Compare any two graphics cards:
GeForce GTX 280 vs GeForce GTX 550 Ti
IntroThe GeForce GTX 280 has a GPU core clock speed of 602 MHz, and the 1024 MB of GDDR3 RAM is set to run at 1107 MHz through a 512-bit bus. It also features 240 SPUs, 80 Texture Address Units, and 32 Raster Operation Units.
Compare those specs to the GeForce GTX 550 Ti, which uses a 40 nm design. nVidia has set the core speed at 900 MHz. The GDDR5 RAM runs at a frequency of 1026 MHz on this particular model. It features 192 SPUs along with 32 Texture Address Units and 24 ROPs.
(No game benchmarks for this combination yet.)
Power Usage and Theoretical Benchmarks
Power Consumption (Max TDP)
In theory, the GeForce GTX 280 should be 44% quicker than the GeForce GTX 550 Ti overall, due to its higher bandwidth. (explain)
Texel RateThe GeForce GTX 280 will be much (more or less 67%) more effective at anisotropic filtering than the GeForce GTX 550 Ti. (explain)
Pixel RateIf running with a high screen resolution is important to you, then the GeForce GTX 550 Ti is the winner, not by a very large margin though. (explain)
Please note that the above 'benchmarks' are all just theoretical - the results were calculated based on the card's specifications, and real-world performance may (and probably will) vary at least a bit.
Please note that the price comparisons are based on search keywords - sometimes it might show cards with very similar names that are not exactly the same as the one chosen in the comparison. We do try to filter out the wrong results as best we can, though.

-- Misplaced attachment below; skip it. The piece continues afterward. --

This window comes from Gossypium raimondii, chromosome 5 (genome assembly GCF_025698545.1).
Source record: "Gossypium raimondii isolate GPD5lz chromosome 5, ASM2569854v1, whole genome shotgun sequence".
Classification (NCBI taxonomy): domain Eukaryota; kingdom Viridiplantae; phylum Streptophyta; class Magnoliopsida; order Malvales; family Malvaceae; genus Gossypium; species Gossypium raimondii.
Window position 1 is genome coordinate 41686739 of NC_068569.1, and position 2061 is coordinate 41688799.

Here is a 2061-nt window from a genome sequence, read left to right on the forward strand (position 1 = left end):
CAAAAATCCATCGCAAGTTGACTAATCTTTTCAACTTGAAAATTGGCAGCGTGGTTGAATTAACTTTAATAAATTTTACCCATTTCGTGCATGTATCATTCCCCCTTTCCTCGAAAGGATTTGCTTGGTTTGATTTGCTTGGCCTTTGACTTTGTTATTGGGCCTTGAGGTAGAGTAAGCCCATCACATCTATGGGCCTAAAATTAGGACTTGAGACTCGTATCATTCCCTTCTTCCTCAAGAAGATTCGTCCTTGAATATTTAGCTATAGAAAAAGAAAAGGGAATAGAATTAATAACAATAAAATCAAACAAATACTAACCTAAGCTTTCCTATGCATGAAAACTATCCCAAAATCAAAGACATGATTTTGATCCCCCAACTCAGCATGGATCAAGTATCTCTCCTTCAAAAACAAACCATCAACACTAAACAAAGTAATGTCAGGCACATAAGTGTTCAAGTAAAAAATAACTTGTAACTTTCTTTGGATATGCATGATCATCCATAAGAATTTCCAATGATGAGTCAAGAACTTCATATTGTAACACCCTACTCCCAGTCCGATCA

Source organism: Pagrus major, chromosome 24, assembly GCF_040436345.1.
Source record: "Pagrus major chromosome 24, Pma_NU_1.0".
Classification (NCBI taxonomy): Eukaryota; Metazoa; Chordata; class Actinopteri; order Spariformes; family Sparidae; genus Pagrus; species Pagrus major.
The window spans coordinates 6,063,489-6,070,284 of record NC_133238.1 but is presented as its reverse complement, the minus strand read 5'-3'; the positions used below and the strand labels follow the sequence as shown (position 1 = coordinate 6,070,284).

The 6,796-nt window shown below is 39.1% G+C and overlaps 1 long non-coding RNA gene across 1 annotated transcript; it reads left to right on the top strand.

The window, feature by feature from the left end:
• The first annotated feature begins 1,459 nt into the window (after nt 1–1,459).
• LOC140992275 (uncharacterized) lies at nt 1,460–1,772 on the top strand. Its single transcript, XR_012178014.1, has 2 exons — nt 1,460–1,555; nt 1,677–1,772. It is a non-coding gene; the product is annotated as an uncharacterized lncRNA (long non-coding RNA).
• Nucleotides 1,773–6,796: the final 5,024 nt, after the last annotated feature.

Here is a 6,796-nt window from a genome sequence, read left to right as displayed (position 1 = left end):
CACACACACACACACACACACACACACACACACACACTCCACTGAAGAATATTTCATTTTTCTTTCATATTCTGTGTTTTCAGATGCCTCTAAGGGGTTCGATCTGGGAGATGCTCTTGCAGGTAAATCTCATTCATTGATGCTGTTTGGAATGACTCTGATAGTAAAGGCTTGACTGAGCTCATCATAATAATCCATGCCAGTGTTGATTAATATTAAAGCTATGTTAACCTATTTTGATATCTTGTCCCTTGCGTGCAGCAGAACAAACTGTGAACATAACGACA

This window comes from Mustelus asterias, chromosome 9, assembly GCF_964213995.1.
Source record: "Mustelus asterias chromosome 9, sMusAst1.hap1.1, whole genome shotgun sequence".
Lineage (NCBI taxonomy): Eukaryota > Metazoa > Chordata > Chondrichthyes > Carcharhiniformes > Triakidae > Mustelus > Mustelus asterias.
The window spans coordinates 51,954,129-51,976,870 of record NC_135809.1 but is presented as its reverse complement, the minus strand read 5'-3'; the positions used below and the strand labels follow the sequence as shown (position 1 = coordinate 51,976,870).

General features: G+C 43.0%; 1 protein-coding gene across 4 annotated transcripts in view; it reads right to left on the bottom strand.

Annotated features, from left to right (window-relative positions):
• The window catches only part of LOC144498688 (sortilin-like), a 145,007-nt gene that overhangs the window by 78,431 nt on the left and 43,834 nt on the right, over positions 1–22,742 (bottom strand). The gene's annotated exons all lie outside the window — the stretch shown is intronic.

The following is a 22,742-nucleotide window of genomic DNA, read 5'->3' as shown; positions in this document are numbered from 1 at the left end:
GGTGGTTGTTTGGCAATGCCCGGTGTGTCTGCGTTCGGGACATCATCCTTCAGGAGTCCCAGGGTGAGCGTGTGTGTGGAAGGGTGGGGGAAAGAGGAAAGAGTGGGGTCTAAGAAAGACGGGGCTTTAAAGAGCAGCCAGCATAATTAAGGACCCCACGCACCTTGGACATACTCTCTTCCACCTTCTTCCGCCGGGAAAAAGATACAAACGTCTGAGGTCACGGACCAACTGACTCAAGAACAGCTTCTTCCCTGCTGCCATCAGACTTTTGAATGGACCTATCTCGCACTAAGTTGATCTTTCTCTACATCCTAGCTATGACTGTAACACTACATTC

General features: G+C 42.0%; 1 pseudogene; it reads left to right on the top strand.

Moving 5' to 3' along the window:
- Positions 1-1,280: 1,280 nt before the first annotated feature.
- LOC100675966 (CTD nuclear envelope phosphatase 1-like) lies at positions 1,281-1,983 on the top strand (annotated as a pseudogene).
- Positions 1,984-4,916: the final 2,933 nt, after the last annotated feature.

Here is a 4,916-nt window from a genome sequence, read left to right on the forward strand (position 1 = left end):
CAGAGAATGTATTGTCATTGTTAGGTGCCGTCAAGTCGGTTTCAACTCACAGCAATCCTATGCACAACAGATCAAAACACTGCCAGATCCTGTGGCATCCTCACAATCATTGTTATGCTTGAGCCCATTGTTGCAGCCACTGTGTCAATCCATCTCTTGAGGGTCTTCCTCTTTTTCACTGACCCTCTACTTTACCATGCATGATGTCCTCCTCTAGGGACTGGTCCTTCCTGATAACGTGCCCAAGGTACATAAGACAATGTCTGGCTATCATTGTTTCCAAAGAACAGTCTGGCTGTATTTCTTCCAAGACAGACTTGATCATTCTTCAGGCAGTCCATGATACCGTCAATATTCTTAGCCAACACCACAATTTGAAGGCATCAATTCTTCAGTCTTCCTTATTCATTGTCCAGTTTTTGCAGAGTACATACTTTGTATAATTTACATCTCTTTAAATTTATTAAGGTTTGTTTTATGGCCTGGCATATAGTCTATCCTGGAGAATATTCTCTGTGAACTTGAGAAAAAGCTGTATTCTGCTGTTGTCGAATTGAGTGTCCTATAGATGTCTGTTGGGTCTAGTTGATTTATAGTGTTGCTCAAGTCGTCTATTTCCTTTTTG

Memory Bandwidth: Bandwidth is the largest amount of data (measured in megabytes per second) that can be transferred across the external memory interface within a second. It is calculated by multiplying the interface width by its memory clock speed. If it uses DDR RAM, it should be multiplied by 2 again. If it uses DDR5, multiply by ANOTHER 2x. The higher the memory bandwidth, the faster the card will be in general. It especially helps with AA, High Dynamic Range and high resolutions.
Texel Rate: Texel rate is the maximum amount of texture map elements (texels) that are processed per second. This number is worked out by multiplying the total number of texture units by the core speed of the chip. The higher the texel rate, the better the graphics card will be at handling texture filtering (anisotropic filtering - AF). It is measured in millions of texels processed per second.
Pixel Rate: Pixel rate is the maximum amount of pixels that the graphics chip can possibly write to its local memory per second - measured in millions of pixels per second. The number is calculated by multiplying the number of Render Output Units by the clock speed of the card. ROPs (Raster Operations Pipelines - also sometimes called Render Output Units) are responsible for outputting the pixels (image) to the screen. The actual pixel output rate is also dependant on lots of other factors, especially the memory bandwidth of the card - the lower the bandwidth is, the lower the potential to get to the max fill rate.